Could a politician who almost disappeared in to obscurity be poised to take up one of the most powerful positions in Israel?
It is safe to say that as chairman of the Kadima party Shaul Mofaz hasn’t been the greatest of successes. It’s hard to believe but Kadima was actually the biggest party in Knesset after the last election, yet in the poll 16 days ago it almost failed to pass the electoral threshold, and in the final reckoning scraped in with two seats.
To Prime Minister Benjamin Netanyahu, who is busy building his coalition, every mandate counts, and ever since the election he has apparently been keen to get Kadima on board. Now, with US President Barack Obama set to visit Israel and focus attention on the peace process, wooing Kadima has become more attractive for Netanyahu — and he may well be prepared to make him Defense Minister.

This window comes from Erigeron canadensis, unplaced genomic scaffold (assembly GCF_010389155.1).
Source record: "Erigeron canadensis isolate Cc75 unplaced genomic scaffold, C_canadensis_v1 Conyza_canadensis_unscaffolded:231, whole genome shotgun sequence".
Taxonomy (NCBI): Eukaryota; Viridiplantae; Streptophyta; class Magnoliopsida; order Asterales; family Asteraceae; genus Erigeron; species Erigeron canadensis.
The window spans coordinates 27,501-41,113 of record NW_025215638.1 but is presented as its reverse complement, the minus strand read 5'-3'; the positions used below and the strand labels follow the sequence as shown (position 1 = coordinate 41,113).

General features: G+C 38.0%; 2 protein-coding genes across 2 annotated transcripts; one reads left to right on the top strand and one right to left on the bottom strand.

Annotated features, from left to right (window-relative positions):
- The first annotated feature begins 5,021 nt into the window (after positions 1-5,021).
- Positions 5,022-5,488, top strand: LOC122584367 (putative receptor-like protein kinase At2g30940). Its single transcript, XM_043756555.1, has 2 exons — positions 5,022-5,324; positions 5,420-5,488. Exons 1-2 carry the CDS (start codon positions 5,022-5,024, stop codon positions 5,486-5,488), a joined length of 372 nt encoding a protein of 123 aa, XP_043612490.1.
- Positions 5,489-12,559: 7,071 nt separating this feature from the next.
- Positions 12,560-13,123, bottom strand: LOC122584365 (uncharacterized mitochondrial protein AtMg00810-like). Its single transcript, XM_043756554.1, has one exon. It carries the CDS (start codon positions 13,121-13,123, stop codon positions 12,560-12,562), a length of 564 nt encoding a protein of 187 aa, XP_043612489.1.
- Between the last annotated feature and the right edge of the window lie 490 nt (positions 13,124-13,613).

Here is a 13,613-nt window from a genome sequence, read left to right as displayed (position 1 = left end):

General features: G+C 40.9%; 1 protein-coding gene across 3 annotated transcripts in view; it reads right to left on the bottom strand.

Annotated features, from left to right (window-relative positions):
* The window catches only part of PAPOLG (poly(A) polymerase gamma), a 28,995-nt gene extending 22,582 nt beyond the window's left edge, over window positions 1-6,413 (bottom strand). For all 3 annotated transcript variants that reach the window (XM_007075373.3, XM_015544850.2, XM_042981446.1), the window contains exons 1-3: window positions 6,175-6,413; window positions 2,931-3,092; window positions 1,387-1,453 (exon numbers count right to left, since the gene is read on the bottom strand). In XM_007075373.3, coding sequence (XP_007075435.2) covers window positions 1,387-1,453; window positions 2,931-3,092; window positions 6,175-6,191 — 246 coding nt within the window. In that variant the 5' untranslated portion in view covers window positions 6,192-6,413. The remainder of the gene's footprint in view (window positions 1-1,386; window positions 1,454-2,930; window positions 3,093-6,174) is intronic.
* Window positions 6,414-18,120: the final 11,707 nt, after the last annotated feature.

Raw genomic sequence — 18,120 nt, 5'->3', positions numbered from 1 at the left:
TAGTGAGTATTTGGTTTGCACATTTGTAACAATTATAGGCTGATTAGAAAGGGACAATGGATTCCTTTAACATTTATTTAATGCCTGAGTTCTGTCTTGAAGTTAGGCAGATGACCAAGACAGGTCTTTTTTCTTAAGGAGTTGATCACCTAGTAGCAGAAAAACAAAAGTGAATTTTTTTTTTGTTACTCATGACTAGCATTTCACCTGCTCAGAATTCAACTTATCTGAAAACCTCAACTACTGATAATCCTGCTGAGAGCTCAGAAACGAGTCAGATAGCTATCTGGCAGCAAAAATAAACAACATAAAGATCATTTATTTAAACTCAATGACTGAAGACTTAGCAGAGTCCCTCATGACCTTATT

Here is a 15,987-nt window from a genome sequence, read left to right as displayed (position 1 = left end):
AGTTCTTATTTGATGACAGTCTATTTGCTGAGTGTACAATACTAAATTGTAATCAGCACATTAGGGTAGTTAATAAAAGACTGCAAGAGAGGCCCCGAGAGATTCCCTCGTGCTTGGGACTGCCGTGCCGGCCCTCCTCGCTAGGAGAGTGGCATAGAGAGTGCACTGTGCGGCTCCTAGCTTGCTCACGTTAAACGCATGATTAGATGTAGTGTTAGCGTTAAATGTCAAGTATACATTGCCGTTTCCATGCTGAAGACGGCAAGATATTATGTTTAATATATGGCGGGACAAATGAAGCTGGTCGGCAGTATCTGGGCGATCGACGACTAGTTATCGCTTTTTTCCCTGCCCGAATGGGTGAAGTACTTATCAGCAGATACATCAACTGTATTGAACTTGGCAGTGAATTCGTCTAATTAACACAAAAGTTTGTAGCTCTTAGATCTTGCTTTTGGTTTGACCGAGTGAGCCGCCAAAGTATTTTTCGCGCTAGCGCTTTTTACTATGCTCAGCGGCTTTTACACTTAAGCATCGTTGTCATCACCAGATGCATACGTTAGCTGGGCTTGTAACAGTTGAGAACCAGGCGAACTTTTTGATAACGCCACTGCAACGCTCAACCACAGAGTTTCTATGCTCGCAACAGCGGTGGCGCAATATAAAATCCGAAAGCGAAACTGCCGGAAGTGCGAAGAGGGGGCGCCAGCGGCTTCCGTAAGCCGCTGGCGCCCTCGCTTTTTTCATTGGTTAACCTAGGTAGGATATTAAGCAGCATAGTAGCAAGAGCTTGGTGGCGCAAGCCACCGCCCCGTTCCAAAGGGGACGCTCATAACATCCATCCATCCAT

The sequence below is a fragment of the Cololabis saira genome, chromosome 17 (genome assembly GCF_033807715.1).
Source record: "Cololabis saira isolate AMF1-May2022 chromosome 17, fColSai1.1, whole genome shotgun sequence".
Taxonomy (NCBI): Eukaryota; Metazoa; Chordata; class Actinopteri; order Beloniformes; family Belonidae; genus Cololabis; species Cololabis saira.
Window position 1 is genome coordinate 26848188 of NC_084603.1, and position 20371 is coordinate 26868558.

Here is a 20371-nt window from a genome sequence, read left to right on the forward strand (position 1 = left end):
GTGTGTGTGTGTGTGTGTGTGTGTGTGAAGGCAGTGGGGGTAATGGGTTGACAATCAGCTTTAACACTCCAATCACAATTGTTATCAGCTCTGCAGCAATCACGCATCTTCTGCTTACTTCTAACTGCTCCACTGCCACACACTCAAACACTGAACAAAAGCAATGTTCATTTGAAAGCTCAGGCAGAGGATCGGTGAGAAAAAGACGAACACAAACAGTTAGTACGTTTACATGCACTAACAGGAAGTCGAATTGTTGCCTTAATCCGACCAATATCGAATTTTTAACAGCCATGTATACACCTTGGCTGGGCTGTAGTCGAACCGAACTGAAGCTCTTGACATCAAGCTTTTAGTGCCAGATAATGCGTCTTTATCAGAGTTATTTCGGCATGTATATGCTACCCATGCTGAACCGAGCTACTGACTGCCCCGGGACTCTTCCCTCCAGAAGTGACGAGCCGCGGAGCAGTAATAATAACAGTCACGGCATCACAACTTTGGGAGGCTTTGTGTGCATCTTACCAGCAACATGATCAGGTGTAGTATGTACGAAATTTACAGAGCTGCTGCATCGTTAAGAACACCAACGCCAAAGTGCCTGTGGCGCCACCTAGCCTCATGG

Kadima has a reputation as centrist and pro-peace, and can help with the challenge of giving international credibility to his government on issues of peace. Though the party only has two lawmakers, it’s a pro-peace name on the list of coalition parties, which will allow him to present his government as more centrist. If he also persuades the six-seat Tzipi Livni Party to join, as expected, he will have notched up two pro-peace factions in his coalition — despite the fact that their smallness would compromise their ability to promote a diplomatic process with the Palestinians.